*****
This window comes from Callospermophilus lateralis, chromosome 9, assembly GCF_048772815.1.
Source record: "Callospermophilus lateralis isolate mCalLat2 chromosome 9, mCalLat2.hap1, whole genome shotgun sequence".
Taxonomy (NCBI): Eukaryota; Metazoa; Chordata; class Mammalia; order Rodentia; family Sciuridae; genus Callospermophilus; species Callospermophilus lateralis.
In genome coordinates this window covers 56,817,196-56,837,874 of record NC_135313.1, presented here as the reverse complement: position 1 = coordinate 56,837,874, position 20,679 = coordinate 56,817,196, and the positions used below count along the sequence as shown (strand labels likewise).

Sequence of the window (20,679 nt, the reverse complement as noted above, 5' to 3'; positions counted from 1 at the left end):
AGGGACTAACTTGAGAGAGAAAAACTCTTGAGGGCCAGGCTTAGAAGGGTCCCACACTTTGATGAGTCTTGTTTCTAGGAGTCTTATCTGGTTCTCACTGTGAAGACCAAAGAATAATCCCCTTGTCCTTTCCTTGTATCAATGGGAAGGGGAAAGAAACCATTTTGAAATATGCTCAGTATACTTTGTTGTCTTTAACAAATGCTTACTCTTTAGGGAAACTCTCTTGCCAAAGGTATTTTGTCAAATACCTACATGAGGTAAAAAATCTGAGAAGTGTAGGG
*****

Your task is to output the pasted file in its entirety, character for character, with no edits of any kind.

This window comes from Callospermophilus lateralis, chromosome 9, assembly GCF_048772815.1.
Source record: "Callospermophilus lateralis isolate mCalLat2 chromosome 9, mCalLat2.hap1, whole genome shotgun sequence".
Taxonomy (NCBI): Eukaryota; Metazoa; Chordata; class Mammalia; order Rodentia; family Sciuridae; genus Callospermophilus; species Callospermophilus lateralis.
In genome coordinates this window covers 56,817,196-56,837,874 of record NC_135313.1, presented here as the reverse complement: position 1 = coordinate 56,837,874, position 20,679 = coordinate 56,817,196, and the positions used below count along the sequence as shown (strand labels likewise).

Sequence of the window (20,679 nt, the reverse complement as noted above, 5' to 3'; positions counted from 1 at the left end):
AGGGACTAACTTGAGAGAGAAAAACTCTTGAGGGCCAGGCTTAGAAGGGTCCCACACTTTGATGAGTCTTGTTTCTAGGAGTCTTATCTGGTTCTCACTGTGAAGACCAAAGAATAATCCCCTTGTCCTTTCCTTGTATCAATGGGAAGGGGAAAGAAACCATTTTGAAATATGCTCAGTATACTTTGTTGTCTTTAACAAATGCTTACTCTTTAGGGAAACTCTCTTGCCAAAGGTATTTTGTCAAATACCTACATGAGGTAAAAAATCTGAGAAGTGTAGGG